1. The handful of times I’ve dealt with them I never had any issues. Use a flat head screwdriver lined up w/ the opening to push it off, w/ a finger behind the opening to keep it from spinning and from living up to its name.

          1. Yep there the ones. The ones with the holes in the ends that you use a special tool for were called circlips. The ones I called ‘c’ clips are now called ‘e’ clips. Kind of like how ‘c’ clamps are now called ‘g’ clamps.

    1. I once spent about two hours searching for a $4 SMD chip. On wood floor, no less! I never found it, not even when we moved out of that apartment and scrubbed down the floor. I do wonder where it went…

  2. I have a similar but slightly cleaner method. I just whack the board on the table top when the solder has melted and conservation of momentum pulls the solder off. Another method is to hold the board inverted in a vise like you have and heat the solder with a heat gun until it melts. The parts that don’t simply fall off due to gravity can be encouraged by tapping the board.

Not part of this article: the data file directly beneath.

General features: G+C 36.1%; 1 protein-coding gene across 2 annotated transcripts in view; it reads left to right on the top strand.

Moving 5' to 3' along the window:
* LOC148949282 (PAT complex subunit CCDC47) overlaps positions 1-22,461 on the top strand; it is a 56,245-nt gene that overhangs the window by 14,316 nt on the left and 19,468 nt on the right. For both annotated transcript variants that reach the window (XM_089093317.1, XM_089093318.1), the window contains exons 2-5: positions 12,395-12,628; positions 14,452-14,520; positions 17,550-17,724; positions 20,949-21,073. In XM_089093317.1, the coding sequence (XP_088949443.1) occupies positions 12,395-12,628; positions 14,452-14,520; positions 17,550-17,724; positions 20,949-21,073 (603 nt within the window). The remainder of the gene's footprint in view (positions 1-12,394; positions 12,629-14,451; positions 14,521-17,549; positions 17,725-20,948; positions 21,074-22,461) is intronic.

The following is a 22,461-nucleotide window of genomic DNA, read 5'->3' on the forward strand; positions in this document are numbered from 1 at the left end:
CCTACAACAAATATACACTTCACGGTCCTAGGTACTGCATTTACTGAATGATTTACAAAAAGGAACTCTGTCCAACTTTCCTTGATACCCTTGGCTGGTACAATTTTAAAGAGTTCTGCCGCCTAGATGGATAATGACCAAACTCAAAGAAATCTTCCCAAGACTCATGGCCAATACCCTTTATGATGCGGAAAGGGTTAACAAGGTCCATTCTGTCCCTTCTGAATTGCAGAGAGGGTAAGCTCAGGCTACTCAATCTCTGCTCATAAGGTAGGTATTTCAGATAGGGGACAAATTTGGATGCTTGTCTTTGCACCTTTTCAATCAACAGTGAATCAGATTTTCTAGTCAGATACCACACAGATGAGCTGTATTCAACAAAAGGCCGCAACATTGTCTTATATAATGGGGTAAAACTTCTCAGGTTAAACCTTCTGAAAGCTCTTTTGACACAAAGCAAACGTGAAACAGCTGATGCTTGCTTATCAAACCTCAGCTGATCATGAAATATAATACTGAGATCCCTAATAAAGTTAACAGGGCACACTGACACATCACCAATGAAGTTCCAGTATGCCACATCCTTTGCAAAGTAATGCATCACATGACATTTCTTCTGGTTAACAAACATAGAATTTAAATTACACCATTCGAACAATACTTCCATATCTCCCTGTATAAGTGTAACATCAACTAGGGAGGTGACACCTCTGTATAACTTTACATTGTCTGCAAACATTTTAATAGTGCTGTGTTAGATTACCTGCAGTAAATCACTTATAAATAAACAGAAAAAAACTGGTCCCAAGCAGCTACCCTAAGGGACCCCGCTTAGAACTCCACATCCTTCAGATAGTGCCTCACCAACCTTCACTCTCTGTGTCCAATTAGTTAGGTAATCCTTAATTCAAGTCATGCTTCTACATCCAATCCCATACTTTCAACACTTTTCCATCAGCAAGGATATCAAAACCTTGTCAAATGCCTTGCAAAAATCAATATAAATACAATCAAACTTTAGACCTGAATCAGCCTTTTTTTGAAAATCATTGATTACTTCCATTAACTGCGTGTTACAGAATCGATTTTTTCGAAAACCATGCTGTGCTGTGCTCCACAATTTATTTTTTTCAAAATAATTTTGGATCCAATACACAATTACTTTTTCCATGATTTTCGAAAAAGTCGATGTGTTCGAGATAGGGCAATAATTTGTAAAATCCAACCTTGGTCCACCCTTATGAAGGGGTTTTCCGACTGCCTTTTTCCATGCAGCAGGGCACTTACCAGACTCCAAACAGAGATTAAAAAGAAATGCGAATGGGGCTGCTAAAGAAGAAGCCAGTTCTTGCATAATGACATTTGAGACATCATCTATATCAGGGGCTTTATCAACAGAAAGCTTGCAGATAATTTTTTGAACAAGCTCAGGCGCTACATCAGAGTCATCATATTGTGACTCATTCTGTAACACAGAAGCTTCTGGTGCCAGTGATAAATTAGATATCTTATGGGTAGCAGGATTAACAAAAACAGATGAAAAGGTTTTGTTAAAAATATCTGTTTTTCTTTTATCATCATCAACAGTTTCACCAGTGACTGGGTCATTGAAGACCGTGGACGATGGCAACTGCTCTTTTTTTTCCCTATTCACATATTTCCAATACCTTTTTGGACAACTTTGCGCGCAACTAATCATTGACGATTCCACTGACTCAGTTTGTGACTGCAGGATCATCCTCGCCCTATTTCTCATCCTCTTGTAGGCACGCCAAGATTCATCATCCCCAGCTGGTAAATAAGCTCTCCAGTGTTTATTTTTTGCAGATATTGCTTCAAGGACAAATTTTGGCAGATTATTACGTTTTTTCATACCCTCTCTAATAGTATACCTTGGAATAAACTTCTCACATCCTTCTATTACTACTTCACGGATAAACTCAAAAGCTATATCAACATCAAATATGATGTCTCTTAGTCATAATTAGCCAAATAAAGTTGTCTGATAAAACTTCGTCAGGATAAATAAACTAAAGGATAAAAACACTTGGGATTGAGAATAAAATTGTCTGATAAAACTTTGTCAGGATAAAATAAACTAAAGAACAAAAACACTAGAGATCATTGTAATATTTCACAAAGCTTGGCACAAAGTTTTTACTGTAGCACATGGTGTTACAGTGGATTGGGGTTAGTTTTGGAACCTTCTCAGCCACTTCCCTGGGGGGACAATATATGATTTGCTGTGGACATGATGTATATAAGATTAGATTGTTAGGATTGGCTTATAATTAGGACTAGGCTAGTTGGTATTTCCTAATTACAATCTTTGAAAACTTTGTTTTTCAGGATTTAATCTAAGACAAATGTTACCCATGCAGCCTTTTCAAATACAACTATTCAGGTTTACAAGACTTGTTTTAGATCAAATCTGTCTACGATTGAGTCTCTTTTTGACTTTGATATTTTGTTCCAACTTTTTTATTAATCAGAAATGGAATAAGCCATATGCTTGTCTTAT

1. Can confirm, the little slim-line style ones are garbage, they don’t produce enough continuous vacuum or suction to get the job done. I’d basically written off that this style was ever really up to the task until I used a larger version of one at work.

      I have however encountered a few of the smaller ones that worked better than others, stronger springs I guess and good seals inside. Others I’ve had random issues like the rod that self-cleans the intake becomes misalligned or the plastic inside breaks. It really is a crapshoot with the smaller models.

      1. The smaller ones work relatively well when you clean them occasionally, and dip a few drops of oil on the rubber o-ring. I’m using those often, with average to good results. The plastic ones are usually worse than the metal ones.